I would go so far as to say his statement is flat out incorrect. I've been doing this many years and the most common mix I've seen in use is Ailerons->Rudder. That is, moving the ailerons causes the rudder to move (in the same direction). Rudder->Aileron mixing is almost never used.
My understanding of helifreak1's post is that he's mixing aileron into rudder input (the option you described as "almost never used"), in order to have the ailerons somehow help with the rudder's directional control on the ground.

I'm not saying it's incorrect. I just don't understand the mechanics of why it would work, and I was hoping that helifreak1 or someone else would explain.
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Old Jun 21, 2012, 10:14 AM
An Ordinary User
United States, VA, Fluvanna
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Quote:
1) Using the rudder to steer as you are taxing to take off, the ailerons do help a bit on the steering part
2) some do a better job steering as they take off using ailerons
This might be true if the plane has a 1:1 or more thrust/weight ratio and the motor is nearly WOT but your average powered scale plane won't have enough airflow over the ailerons at takeoff (or landing) to make them effective.


Quote:
He is an example: A friend of mine uses that mix as he is taking off.As he gets off the ground i've seen him stugle with getting it under control.If you are lifting off the ground and still using the rudder to steer it straight the plane will bank and in most cases crash. By using the aileron mix he is able to steer and keep the plane in complete control while lifting off the ground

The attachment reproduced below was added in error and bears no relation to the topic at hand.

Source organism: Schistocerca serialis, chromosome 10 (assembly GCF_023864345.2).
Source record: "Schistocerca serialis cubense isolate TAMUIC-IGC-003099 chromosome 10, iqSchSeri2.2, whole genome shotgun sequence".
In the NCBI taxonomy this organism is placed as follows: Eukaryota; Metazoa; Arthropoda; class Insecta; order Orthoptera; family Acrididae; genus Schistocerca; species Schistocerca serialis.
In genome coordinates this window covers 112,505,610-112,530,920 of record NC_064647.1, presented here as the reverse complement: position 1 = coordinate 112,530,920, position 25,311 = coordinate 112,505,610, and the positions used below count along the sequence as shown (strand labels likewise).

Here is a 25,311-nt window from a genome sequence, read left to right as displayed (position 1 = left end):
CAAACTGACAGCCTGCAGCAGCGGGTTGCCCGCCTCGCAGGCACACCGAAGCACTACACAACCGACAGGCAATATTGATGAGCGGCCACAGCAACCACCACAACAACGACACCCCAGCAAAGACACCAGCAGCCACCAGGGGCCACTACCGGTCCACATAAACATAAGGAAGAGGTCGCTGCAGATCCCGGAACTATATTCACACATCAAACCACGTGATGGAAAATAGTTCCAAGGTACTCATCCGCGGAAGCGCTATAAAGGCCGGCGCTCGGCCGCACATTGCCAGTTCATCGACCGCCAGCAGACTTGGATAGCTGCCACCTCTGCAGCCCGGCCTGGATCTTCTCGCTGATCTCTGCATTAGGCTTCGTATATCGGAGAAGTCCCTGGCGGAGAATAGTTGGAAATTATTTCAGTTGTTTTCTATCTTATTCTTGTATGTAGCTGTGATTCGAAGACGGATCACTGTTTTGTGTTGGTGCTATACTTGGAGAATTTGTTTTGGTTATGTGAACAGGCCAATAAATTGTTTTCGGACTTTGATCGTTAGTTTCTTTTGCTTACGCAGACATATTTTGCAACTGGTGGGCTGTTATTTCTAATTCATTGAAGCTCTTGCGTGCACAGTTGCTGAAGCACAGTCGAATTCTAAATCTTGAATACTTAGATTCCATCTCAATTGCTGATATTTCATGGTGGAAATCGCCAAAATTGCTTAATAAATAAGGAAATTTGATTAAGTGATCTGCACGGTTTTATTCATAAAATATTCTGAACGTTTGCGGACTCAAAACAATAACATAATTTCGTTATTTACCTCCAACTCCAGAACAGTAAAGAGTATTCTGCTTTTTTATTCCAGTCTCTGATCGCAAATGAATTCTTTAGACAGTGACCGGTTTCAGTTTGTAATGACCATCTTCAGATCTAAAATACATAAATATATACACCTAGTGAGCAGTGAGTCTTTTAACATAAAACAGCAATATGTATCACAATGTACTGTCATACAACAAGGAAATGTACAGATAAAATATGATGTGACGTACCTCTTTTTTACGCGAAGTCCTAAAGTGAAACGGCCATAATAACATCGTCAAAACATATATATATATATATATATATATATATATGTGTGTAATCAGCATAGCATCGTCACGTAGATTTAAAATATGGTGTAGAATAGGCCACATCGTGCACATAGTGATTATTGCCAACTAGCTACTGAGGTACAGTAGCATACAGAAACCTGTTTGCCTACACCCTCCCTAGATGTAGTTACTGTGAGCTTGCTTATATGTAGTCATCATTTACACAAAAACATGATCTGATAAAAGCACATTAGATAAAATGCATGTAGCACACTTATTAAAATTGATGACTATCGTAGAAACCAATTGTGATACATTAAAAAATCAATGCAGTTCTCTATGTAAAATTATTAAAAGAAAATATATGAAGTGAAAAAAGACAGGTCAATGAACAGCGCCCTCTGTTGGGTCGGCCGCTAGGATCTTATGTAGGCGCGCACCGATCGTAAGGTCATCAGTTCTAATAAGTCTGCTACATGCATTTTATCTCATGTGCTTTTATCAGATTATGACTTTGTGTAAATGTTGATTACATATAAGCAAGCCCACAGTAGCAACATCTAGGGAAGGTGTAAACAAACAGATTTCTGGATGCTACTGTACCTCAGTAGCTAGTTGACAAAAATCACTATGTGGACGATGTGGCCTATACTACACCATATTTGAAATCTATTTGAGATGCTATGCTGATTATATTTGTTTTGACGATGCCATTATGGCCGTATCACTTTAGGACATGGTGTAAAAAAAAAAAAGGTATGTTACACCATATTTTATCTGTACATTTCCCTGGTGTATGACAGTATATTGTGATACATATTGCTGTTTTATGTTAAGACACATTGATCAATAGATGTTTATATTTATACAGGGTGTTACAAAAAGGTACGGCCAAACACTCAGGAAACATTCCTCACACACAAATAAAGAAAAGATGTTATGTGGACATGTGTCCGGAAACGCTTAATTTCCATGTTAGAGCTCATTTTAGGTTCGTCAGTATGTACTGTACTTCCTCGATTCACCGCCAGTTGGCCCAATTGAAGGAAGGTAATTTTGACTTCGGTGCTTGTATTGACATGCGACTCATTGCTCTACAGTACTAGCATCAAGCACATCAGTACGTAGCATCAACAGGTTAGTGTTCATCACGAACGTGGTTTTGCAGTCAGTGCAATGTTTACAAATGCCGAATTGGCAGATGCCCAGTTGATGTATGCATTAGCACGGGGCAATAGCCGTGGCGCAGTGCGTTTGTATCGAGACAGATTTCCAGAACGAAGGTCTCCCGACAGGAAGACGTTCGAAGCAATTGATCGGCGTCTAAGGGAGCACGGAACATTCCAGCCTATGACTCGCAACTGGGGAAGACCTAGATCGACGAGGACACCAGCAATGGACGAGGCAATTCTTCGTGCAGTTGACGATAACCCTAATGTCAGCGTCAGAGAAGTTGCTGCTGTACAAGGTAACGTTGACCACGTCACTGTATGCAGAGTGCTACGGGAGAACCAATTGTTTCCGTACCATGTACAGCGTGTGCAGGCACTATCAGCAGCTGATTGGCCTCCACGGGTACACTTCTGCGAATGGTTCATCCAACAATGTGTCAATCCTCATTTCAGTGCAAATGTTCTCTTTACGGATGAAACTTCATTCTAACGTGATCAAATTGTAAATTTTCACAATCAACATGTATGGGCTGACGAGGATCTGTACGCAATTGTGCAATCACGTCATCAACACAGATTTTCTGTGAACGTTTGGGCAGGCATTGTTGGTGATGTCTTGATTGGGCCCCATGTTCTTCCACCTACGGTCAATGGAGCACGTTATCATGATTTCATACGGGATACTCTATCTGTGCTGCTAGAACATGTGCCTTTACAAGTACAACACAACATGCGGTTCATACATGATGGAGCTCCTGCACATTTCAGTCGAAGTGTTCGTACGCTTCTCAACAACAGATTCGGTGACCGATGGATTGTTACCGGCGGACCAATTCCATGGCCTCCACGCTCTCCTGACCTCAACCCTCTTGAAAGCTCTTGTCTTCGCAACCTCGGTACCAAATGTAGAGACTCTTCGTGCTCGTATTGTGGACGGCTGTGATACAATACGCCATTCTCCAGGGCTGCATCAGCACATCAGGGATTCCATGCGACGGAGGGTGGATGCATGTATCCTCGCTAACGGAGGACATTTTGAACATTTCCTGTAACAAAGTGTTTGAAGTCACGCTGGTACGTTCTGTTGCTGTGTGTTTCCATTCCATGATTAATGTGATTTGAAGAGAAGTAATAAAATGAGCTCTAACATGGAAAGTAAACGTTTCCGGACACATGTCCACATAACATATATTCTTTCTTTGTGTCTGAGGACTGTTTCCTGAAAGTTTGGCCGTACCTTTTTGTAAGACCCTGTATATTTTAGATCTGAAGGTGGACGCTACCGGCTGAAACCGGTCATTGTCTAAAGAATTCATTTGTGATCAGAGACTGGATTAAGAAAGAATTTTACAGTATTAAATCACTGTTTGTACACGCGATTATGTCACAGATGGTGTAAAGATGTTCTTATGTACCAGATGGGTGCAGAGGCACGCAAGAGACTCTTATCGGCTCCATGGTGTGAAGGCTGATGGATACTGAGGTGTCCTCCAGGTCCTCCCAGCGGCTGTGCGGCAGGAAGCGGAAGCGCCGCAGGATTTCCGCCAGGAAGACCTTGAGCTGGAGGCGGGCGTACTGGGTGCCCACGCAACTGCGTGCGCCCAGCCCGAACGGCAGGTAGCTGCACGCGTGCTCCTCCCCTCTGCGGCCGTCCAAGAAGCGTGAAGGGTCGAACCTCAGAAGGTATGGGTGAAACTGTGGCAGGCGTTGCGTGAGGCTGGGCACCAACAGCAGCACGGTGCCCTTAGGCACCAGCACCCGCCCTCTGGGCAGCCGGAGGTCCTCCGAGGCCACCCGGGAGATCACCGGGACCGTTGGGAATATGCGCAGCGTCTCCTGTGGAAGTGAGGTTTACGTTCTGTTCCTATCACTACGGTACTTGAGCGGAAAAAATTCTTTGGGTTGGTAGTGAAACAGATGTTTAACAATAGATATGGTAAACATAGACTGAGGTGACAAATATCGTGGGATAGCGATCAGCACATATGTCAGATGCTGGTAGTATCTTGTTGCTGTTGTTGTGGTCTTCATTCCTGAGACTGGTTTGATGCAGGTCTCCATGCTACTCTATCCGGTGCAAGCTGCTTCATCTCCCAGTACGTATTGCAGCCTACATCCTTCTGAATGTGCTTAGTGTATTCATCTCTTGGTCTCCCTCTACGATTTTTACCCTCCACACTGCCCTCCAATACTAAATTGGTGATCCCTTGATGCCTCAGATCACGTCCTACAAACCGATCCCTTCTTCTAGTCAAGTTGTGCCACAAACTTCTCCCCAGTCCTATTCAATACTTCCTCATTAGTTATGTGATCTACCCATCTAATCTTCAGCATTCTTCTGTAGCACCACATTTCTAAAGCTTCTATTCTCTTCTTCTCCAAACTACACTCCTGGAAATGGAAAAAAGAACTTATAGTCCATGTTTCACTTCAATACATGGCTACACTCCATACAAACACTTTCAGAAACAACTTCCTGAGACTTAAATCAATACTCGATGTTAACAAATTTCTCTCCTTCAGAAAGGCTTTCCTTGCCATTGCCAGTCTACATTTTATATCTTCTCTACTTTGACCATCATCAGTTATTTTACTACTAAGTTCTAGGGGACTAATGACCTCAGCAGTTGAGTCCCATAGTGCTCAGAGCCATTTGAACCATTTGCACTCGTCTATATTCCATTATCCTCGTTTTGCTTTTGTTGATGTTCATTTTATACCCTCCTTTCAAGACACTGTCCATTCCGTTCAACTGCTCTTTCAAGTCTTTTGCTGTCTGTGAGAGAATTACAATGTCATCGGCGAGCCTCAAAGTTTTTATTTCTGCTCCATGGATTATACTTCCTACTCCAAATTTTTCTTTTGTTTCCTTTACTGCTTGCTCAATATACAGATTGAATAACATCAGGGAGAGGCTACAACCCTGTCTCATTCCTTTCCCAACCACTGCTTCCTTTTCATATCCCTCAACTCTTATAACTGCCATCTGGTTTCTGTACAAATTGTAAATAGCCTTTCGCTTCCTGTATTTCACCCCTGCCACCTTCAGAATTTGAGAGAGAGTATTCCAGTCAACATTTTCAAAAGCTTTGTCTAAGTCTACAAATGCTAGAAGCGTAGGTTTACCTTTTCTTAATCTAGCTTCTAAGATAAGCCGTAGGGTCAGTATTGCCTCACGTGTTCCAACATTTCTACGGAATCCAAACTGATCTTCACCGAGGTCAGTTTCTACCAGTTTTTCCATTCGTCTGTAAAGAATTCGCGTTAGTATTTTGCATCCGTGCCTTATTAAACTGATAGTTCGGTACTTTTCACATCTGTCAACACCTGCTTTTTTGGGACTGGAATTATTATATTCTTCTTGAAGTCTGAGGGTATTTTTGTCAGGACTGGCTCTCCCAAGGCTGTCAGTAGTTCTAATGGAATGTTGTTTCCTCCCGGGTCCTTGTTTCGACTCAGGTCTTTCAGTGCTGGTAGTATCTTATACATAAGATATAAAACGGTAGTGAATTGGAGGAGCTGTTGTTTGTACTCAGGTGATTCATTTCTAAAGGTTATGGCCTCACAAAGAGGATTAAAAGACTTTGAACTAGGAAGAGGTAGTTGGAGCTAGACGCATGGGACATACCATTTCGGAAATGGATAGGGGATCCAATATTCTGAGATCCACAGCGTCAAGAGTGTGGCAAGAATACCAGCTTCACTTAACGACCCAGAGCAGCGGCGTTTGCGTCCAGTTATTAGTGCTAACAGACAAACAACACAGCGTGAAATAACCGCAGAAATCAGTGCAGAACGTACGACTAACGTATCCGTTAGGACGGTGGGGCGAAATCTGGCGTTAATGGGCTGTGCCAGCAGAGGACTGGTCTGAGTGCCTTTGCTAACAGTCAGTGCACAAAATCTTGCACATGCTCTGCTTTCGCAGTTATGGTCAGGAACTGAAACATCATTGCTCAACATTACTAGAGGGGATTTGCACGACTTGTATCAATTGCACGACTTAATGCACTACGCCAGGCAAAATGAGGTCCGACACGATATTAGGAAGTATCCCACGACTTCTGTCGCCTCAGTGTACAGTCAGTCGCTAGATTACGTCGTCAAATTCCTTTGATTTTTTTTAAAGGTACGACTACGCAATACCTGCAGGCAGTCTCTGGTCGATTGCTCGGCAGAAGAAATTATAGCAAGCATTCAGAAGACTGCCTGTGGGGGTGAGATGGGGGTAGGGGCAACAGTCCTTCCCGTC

If the plane is banking at takeoff your friend needs more finesse. Even short takeoffs can be done smoothly without mixing. What I would do is stop using the rudder while the plane is in transition from steering with the wheel to steering with the rudder. Once the wheels are off the ground then make small corrections with the rudder until enough airflow is over the wings to make the ailerons effective.

The wings do drop a little when the rudder is used. Too much deflection at a slow speed will result in a wing dropping a lot and if you are barely off the ground a crash is likely. Using the ailerons to prevent the inside wing from dropping only works if there is a lot of airflow over the ailerons.